The eRange prediction tool automatically calculates and displays range over the course of a proposed trip. To give the most accurate indication possible, the tool analyzes multiple data inputs, including vehicle parameters, load, weather, traffic, and road gradient. ERange Prediction allows for testing of “what-if” scenarios and performs analysis. 

Battery health monitoring tracks and gives visibility into the eCascadia battery’s state-of-health percentage, state-of-charge percentage, remaining range miles, and charging status. Post-trip analysis gives actionable information to improve the eCascadia’s performance, utilization, and driver training. Based on actual trip data, users can visualize and quantify operational differences between trips. Outlying data is highlighted so managers can easily identify exceptional situations. 

Initial release of the CMS solution will occur in the fourth quarter. Additional CMS features will be introduced in 2023.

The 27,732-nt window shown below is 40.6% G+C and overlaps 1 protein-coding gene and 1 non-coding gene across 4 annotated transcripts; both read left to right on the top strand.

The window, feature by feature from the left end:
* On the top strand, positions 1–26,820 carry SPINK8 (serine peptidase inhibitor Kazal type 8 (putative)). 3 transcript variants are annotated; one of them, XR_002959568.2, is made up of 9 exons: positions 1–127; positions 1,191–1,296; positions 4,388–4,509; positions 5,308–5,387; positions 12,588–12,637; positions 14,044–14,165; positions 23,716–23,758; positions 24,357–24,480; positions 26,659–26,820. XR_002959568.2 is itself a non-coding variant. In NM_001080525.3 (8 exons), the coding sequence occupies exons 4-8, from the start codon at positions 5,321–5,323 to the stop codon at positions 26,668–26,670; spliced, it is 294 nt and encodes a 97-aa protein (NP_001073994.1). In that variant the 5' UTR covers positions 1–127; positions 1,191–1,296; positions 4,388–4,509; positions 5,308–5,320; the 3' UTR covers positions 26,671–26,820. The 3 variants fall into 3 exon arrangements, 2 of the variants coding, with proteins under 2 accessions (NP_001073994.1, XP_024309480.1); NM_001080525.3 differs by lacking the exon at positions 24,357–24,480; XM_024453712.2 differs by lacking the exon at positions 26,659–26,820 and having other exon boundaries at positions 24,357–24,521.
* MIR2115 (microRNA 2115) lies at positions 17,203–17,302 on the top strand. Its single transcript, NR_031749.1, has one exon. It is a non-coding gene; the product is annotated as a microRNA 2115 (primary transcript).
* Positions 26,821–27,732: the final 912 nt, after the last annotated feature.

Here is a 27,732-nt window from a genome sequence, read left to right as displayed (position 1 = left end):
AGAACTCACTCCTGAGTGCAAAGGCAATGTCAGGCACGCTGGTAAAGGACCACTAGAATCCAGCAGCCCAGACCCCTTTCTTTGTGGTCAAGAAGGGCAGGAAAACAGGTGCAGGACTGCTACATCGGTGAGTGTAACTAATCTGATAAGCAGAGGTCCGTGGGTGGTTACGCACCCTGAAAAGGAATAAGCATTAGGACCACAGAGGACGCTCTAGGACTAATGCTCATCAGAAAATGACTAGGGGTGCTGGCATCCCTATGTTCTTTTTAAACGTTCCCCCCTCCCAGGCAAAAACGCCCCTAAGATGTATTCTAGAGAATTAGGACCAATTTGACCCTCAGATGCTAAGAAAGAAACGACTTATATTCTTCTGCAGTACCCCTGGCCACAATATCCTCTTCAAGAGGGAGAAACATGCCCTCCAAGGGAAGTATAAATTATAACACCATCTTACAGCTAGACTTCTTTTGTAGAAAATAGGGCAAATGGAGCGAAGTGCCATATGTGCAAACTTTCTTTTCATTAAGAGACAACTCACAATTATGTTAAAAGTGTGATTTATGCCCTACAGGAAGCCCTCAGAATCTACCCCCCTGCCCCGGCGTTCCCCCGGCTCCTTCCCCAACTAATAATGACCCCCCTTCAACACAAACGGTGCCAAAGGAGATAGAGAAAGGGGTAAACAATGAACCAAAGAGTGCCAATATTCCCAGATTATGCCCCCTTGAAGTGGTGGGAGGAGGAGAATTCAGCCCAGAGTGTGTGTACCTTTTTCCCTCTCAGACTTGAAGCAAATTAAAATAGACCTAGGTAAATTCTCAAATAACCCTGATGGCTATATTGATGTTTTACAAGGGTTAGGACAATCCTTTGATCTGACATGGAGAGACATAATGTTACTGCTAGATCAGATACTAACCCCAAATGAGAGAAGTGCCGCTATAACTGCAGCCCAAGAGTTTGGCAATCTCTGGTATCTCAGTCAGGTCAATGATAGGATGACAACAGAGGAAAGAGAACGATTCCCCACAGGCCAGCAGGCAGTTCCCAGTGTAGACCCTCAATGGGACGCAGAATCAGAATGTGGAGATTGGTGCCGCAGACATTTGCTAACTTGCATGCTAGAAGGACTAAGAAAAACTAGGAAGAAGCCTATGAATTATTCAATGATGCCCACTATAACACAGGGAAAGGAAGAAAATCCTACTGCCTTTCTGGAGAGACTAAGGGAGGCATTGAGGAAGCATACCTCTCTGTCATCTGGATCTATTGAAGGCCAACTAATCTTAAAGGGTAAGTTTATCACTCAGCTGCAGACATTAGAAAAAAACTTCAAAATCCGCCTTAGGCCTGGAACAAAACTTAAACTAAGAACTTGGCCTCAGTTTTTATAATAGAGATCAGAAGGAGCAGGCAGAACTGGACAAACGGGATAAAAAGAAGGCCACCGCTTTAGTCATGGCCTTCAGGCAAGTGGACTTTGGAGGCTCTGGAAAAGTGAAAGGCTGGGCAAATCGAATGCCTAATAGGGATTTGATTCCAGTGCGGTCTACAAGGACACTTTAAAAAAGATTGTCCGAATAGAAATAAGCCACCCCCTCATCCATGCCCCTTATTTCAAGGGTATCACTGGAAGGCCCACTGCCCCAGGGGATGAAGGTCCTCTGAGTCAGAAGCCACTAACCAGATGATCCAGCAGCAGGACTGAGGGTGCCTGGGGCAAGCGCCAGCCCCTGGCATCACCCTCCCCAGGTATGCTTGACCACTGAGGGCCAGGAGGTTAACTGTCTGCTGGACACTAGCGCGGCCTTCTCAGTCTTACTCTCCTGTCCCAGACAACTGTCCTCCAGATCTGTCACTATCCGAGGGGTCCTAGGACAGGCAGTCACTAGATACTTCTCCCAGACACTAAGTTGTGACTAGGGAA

Detroit Connect’s traditional features are also available on the new eCascadia, including remote updates to reduce the need to stop and physically connect the vehicle to initiate firmware updates. Remote updates allow users to update one or hundreds of trucks from a single location. 

Detroit Assurance Safety Systems for Electric Trucks

The Freightliner eCascadia comes standard with Detroit Assurance with Active Brake Assist 5 (ABA 5).

The release of the series production eCascadia marks the debut of a new Detroit Assurance safety feature: Active Side Guard Assist. This engages at urban speeds (12 mph or less) to prevent the truck from making a right turn when a moving cyclist or pedestrian is detected on the passenger side of the truck. ASGA applies automatic braking along with visual and auditory warnings.

The eCascadia also will be the first version of the Cascadia to come standard with Active Lane Assist, which combines Level 2 automated driving with a suite of driver comfort features.